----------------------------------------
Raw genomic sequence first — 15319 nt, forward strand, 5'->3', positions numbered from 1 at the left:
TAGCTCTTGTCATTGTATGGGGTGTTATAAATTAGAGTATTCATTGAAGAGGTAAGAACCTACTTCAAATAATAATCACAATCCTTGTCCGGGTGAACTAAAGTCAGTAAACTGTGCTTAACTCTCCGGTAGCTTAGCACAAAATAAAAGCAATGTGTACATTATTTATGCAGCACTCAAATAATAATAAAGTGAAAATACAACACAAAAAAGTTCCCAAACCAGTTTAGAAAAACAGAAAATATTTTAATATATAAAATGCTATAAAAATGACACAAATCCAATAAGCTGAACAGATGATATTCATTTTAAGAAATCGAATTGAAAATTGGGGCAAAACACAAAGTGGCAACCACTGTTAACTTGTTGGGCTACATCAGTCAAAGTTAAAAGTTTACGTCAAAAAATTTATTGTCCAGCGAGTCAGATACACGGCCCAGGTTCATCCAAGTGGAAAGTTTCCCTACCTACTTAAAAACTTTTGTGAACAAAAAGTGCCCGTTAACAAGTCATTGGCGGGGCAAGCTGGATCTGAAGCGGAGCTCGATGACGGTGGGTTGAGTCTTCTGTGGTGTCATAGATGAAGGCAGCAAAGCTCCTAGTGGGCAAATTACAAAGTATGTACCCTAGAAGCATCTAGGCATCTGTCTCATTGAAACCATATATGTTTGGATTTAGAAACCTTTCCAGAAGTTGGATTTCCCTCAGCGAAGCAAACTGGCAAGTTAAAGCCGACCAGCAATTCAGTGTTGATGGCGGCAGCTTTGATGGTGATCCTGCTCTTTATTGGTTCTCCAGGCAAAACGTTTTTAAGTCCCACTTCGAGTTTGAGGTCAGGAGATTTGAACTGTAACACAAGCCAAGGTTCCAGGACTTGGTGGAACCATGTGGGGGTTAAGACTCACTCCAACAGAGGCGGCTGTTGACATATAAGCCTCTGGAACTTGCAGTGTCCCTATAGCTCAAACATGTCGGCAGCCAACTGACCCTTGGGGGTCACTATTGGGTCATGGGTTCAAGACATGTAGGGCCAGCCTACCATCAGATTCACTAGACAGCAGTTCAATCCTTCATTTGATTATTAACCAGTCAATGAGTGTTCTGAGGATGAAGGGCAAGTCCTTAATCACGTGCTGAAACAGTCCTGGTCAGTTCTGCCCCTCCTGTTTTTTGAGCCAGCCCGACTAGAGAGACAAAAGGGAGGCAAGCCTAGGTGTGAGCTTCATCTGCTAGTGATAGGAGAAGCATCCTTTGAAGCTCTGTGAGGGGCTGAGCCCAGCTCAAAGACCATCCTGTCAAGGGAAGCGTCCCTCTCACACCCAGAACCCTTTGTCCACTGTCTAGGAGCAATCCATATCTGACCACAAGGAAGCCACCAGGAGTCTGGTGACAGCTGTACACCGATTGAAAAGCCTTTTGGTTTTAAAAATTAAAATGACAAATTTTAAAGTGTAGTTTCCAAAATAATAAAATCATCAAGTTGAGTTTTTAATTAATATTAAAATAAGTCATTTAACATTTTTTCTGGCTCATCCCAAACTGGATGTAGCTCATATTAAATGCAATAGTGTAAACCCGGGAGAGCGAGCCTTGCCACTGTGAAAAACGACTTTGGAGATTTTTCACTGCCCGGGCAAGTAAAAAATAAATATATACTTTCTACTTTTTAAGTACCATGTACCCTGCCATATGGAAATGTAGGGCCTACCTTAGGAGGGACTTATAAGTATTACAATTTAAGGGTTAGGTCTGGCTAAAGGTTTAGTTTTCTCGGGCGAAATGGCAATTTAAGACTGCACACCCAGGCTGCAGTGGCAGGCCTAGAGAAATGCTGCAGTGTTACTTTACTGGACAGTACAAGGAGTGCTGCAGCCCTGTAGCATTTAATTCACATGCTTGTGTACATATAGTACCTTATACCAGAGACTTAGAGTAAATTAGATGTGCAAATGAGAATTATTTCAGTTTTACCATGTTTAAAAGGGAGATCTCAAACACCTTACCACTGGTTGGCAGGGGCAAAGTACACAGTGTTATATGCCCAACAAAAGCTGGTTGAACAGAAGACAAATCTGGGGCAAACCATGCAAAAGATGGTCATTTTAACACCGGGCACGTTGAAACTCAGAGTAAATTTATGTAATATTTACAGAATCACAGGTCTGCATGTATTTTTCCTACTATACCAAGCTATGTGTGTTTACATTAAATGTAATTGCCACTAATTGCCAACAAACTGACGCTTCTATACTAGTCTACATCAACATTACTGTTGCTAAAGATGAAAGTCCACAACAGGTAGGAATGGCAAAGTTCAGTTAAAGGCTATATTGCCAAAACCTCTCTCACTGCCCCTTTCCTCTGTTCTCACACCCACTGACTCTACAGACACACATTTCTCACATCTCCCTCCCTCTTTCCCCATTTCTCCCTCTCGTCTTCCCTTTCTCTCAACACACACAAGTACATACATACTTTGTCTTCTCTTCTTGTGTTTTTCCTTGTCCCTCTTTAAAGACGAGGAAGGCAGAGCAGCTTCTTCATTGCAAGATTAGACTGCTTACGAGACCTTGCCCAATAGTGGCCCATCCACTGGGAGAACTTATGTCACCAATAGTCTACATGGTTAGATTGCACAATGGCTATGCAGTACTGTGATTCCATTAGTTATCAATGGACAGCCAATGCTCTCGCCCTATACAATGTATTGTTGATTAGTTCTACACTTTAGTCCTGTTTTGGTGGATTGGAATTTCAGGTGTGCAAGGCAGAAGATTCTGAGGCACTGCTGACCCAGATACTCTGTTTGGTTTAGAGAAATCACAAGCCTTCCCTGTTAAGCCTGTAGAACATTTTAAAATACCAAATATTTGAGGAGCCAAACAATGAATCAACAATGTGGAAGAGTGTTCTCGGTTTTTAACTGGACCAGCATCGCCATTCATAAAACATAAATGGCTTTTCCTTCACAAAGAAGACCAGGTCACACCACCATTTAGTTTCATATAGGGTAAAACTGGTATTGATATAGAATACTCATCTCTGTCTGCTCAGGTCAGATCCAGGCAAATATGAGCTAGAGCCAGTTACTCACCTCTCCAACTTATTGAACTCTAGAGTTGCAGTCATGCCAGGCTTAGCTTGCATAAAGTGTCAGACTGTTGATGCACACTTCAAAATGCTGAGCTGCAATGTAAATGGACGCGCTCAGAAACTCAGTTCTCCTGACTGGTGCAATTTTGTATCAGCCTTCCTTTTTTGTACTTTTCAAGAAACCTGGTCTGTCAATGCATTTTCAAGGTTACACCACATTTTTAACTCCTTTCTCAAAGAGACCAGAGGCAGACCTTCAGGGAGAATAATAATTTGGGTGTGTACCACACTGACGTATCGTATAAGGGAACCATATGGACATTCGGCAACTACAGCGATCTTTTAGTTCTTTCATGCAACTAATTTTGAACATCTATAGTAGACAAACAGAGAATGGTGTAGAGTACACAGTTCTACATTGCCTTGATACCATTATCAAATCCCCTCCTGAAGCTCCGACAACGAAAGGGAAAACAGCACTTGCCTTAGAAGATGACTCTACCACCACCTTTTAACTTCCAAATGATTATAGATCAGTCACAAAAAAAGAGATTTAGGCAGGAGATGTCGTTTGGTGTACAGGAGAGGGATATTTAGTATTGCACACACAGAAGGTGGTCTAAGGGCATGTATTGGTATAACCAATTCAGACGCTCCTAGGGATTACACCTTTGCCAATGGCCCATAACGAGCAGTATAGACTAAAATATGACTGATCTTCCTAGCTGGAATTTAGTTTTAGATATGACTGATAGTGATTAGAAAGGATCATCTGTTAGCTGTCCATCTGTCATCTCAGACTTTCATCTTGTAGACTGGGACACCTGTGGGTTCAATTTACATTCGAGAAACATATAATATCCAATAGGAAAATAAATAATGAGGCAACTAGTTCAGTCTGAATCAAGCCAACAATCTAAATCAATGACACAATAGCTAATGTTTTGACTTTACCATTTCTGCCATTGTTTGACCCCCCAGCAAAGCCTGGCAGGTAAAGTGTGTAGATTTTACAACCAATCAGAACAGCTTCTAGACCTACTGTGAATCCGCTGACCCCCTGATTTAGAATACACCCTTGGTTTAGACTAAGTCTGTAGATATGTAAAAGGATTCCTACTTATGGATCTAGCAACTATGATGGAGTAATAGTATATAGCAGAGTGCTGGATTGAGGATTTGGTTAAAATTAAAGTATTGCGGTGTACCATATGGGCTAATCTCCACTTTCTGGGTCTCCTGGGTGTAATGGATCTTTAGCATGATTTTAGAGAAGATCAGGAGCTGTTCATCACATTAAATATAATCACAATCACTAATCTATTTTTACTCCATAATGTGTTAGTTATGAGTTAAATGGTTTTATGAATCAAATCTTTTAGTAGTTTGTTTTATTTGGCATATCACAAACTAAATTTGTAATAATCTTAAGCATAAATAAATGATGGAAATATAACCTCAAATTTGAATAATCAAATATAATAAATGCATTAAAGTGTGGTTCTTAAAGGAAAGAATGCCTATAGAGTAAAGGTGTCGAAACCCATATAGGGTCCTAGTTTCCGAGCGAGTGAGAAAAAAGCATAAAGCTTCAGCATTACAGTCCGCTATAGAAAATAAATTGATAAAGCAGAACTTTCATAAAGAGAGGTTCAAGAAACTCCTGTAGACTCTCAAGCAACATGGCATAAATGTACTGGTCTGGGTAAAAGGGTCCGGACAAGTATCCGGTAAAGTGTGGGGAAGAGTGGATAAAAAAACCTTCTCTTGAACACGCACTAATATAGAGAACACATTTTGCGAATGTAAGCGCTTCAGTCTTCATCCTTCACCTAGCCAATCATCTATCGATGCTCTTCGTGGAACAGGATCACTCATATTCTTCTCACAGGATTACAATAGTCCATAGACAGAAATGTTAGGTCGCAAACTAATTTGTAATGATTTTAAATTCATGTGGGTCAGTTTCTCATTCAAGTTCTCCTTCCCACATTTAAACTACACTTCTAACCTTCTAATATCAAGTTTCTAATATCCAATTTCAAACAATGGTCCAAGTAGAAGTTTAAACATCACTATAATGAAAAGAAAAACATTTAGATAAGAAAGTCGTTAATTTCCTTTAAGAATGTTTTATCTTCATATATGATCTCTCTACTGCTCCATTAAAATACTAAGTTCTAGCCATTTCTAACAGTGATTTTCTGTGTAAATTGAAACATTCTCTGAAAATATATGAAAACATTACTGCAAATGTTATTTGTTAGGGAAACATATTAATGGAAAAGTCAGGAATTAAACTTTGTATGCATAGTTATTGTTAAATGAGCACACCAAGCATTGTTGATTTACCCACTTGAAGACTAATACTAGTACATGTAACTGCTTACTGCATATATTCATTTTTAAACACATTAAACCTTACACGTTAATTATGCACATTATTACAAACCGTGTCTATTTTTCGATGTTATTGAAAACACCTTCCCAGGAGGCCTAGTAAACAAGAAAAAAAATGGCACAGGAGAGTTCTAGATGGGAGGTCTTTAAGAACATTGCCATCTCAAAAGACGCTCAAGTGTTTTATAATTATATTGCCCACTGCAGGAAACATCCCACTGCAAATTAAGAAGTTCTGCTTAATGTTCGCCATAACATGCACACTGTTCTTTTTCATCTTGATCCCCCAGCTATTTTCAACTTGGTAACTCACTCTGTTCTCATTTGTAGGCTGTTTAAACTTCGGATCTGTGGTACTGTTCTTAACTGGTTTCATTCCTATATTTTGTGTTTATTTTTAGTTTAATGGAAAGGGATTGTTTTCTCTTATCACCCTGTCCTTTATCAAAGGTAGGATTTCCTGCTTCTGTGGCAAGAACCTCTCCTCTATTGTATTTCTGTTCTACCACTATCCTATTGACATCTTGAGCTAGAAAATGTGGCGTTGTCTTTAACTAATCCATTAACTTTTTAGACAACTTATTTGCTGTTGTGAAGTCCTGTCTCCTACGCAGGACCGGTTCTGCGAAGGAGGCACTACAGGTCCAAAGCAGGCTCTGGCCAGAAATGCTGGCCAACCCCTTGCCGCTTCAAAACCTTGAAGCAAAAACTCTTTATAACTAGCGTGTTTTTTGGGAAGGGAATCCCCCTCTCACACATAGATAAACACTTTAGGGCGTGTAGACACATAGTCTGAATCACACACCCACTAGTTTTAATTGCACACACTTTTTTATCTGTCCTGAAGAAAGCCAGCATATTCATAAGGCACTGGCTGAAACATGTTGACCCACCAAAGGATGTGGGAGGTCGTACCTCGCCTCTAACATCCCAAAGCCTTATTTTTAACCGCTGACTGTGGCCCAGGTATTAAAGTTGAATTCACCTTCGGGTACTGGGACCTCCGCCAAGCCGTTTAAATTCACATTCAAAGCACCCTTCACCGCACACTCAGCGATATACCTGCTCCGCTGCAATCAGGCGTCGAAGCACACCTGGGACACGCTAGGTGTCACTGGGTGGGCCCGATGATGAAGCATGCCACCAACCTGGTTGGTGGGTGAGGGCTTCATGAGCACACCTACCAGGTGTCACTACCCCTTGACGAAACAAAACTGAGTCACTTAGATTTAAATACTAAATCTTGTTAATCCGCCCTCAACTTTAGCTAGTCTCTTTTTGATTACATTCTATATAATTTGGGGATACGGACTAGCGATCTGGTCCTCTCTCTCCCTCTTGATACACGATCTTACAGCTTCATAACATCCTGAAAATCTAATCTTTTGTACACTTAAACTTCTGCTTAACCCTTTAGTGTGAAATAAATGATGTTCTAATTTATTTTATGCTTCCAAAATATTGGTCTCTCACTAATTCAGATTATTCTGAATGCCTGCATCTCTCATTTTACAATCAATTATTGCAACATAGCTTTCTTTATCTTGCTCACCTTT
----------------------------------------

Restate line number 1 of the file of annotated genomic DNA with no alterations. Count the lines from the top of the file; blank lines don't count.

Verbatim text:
Raw genomic sequence first — 15319 nt, forward strand, 5'->3', positions numbered from 1 at the left: